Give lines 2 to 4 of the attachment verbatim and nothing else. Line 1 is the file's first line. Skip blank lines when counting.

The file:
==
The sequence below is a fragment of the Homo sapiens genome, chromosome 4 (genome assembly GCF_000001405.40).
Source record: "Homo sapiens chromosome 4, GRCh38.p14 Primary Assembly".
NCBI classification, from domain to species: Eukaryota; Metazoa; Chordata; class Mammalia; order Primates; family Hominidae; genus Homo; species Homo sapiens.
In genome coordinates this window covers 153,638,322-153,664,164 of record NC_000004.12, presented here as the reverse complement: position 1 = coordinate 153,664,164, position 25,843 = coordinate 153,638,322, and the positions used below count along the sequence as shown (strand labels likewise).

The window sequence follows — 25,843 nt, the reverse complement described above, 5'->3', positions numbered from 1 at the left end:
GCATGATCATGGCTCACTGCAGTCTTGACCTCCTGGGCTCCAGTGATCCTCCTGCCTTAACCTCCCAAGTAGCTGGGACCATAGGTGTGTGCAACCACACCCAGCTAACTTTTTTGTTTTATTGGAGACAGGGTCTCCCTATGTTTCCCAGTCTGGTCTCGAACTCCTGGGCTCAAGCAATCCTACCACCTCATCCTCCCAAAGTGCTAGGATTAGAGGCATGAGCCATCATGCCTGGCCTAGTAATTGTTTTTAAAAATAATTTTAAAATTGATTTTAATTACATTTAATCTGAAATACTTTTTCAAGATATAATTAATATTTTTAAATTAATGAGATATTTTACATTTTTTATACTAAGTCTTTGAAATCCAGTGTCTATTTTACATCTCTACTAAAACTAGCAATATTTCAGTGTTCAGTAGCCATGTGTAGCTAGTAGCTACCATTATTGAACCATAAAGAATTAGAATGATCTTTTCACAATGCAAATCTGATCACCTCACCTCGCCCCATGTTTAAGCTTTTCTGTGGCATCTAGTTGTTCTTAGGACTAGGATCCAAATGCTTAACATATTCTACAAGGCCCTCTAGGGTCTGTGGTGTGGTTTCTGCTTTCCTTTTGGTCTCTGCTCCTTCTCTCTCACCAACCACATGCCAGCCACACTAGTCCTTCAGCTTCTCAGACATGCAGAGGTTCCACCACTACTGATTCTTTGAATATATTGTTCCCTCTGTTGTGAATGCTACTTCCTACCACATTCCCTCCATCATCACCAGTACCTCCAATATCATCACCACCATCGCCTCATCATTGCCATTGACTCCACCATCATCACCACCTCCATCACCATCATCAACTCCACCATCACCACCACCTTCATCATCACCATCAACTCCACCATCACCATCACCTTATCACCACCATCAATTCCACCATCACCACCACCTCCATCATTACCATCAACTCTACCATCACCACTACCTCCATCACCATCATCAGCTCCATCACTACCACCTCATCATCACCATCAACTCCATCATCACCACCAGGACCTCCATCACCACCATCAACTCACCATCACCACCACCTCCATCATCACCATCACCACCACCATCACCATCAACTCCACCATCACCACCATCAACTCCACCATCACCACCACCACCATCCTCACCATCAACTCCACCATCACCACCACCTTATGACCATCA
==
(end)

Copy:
Source record: "Homo sapiens chromosome 4, GRCh38.p14 Primary Assembly".
NCBI classification, from domain to species: Eukaryota; Metazoa; Chordata; class Mammalia; order Primates; family Hominidae; genus Homo; species Homo sapiens.
In genome coordinates this window covers 153,638,322-153,664,164 of record NC_000004.12, presented here as the reverse complement: position 1 = coordinate 153,664,164, position 25,843 = coordinate 153,638,322, and the positions used below count along the sequence as shown (strand labels likewise).